Fast-food oatmeal: Which is best, McDonald's, Starbucks, or Au Bon Pain?

How to be the best consumer you can be.
Feb. 1 2011 10:11 AM

This Porridge Is Just Right

What's the best fast-food oatmeal—McDonald's, Starbucks, or Au Bon Pain?

(Continued from Page 1)

The slow-cooked oats seemed, at least to me, a vast improvement. This oatmeal came the closest of all to approximating my beloved McCann's. Our judges were more divided: Some praised the nutty, traditional taste and wholesome, full-bodied texture. Others found it bland, woefully unsalted, and tasting a bit too much "like cardboard." Its "chewiness" was valued by some, disparaged by the others. Visible grains led to a "good-mouth feel," in one tester's charming phrase; another found fault with its "chunkiness." As for its "glutinous" consistency, one said "maybe a tad cement-y, but I like it that way"; other testers were less set in their ways and longed for an oatmeal that shared that quality.

At least we were united in deeming the portions a bit too American. The "medium" was declared overwhelming; the imagined enormity of the "large," too much for us to even contemplate.

Taste: 3.0
Texture: 3.12
Packaging: 2.37
Overall: 2.9

Starbucks.

Starbucks ($2.45) Starbucks racked up a fair amount of buzz a few years ago when it introduced its oatmeal, and a couple of our panelists outed themselves as regular consumers. (One even endorsed it on Slate's Culture Gabfest.) The oatmeal had a far more distinct flavor, sans toppings, than any of the other samples—sort of salty and slightly sour, prompting a prevailing sentiment of "delish!"

Advertisement

The Starbucks oatmeal-making process is similar to that of McDonald's, though the hot water machines are more expensive and the baristas more careful. Still, like any instant oatmeal it can vary wildly from serving to serving, with an extra stir or extra drop of water altering the very fabric of the dish. Some called the texture dry, others mushy, but I think the tester who called it out for having the worst of both worlds ("mushy with specks of unreduced oats") hit the nail right on the head.

Starbucks offers a plethora of toppings in individual packets, including the much-desired nuts, dried fruit, and brown sugar (which apparently didn't measure up to the exalted ABP sort: "too sugary"). I found opening each container to be a bit of a pain, but small packets are certainly the most time-efficient way to get customers in and out of a coffee shop in a hurry. The portion sizes and sturdy, "attractive" containers were declared just right as well optimally constructed to retain heat.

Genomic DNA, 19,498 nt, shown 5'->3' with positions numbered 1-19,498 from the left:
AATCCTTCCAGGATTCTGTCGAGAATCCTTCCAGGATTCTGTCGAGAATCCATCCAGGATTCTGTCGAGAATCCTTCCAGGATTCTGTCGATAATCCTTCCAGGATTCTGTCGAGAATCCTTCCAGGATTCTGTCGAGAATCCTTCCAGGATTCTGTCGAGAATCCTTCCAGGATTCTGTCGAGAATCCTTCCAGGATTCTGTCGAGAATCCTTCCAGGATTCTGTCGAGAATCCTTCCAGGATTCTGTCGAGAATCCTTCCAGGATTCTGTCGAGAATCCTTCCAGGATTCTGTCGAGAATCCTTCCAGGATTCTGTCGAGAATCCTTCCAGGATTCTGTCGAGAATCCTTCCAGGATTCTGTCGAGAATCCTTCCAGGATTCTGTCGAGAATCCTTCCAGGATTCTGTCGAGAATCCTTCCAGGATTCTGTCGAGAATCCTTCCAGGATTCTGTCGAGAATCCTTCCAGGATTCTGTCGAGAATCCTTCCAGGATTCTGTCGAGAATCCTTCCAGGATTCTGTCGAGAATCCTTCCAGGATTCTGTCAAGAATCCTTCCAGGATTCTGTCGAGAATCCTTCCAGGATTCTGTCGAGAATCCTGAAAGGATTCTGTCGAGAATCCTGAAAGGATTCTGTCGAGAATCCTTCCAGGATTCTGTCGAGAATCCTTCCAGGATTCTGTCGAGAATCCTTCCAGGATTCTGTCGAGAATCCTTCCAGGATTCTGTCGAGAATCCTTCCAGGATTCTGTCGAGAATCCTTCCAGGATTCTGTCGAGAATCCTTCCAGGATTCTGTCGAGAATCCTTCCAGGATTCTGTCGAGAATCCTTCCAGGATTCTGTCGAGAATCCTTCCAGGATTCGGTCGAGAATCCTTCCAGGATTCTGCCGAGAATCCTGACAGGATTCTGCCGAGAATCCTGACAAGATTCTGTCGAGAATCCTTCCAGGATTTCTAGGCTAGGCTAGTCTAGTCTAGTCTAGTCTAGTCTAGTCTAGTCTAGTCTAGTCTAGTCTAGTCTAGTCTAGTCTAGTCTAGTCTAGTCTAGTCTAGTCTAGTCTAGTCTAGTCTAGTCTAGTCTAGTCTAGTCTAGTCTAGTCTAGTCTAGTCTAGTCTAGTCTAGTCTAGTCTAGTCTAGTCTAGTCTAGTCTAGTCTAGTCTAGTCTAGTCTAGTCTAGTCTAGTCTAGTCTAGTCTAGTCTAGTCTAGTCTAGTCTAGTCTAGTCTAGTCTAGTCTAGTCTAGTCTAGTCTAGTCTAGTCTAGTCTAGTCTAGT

Taste: 3.5
Texture: 3.31
Packaging: 3.56
Total: 3.45

So it seems as if Starbucks had the broadest appeal—and inspired the most untrammeled adoration; it was the only one of the samples to receive a perfect five rating in any category, from a couple of different judges. But I'd humbly submit that my fellow panelists were misguided and swayed by their briny, nutty fixations. As someone who eats for texture just as much as taste, I'd pick Au Bon Pain's oatmeal over Starbucks' any day. As for McDonald's, well, if you find yourself there for breakfast, it's very possible that the sorrow occasioned by its saccharine, soggy oatmeal will do your heart more damage than its Bacon, Egg, and Cheese Biscuit.

Like Slate on  Facebook. Follow us on  Twitter.

TODAY IN SLATE

Politics

Blacks Don’t Have a Corporal Punishment Problem

Americans do. But when blacks exhibit the same behaviors as others, it becomes part of a greater black pathology. 

I Bought the Huge iPhone. I’m Already Thinking of Returning It.

Scotland Is Just the Beginning. Expect More Political Earthquakes in Europe.

Lifetime Didn’t Think the Steubenville Rape Case Was Dramatic Enough

So they added a little self-immolation.

Two Damn Good, Very Different Movies About Soldiers Returning From War

Medical Examiner

The Most Terrifying Thing About Ebola 

The disease threatens humanity by preying on humanity.

Students Aren’t Going to College Football Games as Much Anymore, and Schools Are Getting Worried

The Good Wife Is Cynical, Thrilling, and Grown-Up. It’s Also TV’s Best Drama.

  News & Politics
Weigel
Sept. 19 2014 9:15 PM Chris Christie, Better Than Ever
  Business
Moneybox
Sept. 19 2014 6:35 PM Pabst Blue Ribbon is Being Sold to the Russians, Was So Over Anyway
  Life
Inside Higher Ed
Sept. 19 2014 1:34 PM Empty Seats, Fewer Donors? College football isn’t attracting the audience it used to.
  Double X
The XX Factor
Sept. 19 2014 4:58 PM Steubenville Gets the Lifetime Treatment (And a Cheerleader Erupts Into Flames)
  Slate Plus
Slate Picks
Sept. 19 2014 12:00 PM What Happened at Slate This Week? The Slatest editor tells us to read well-informed skepticism, media criticism, and more.
  Arts
Brow Beat
Sept. 19 2014 4:48 PM You Should Be Listening to Sbtrkt
  Technology
Future Tense
Sept. 19 2014 6:31 PM The One Big Problem With the Enormous New iPhone
  Health & Science
Medical Examiner
Sept. 19 2014 5:09 PM Did America Get Fat by Drinking Diet Soda?   A high-profile study points the finger at artificial sweeteners.
  Sports
Sports Nut
Sept. 18 2014 11:42 AM Grandmaster Clash One of the most amazing feats in chess history just happened, and no one noticed.